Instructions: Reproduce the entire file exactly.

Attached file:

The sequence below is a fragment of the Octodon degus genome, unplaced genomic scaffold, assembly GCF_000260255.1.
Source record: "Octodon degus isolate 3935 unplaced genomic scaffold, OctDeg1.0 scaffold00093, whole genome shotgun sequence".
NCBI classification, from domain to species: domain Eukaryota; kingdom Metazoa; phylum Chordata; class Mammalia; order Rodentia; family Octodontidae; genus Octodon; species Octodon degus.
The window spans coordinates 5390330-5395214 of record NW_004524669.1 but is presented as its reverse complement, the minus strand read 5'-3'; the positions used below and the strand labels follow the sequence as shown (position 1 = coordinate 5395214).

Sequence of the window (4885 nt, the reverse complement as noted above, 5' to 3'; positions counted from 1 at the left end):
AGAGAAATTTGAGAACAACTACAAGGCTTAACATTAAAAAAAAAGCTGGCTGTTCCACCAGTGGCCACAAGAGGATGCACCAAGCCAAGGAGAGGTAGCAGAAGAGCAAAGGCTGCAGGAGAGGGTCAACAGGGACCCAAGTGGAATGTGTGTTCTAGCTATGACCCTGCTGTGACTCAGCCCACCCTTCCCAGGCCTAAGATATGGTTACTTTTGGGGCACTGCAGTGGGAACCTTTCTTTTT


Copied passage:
The sequence below is a fragment of the Octodon degus genome, unplaced genomic scaffold, assembly GCF_000260255.1.
Source record: "Octodon degus isolate 3935 unplaced genomic scaffold, OctDeg1.0 scaffold00093, whole genome shotgun sequence".
NCBI classification, from domain to species: domain Eukaryota; kingdom Metazoa; phylum Chordata; class Mammalia; order Rodentia; family Octodontidae; genus Octodon; species Octodon degus.
The window spans coordinates 5390330-5395214 of record NW_004524669.1 but is presented as its reverse complement, the minus strand read 5'-3'; the positions used below and the strand labels follow the sequence as shown (position 1 = coordinate 5395214).

Sequence of the window (4885 nt, the reverse complement as noted above, 5' to 3'; positions counted from 1 at the left end):
AGAGAAATTTGAGAACAACTACAAGGCTTAACATTAAAAAAAAAGCTGGCTGTTCCACCAGTGGCCACAAGAGGATGCACCAAGCCAAGGAGAGGTAGCAGAAGAGCAAAGGCTGCAGGAGAGGGTCAACAGGGACCCAAGTGGAATGTGTGTTCTAGCTATGACCCTGCTGTGACTCAGCCCACCCTTCCCAGGCCTAAGATATGGTTACTTTTGGGGCACTGCAGTGGGAACCTTTCTTTTT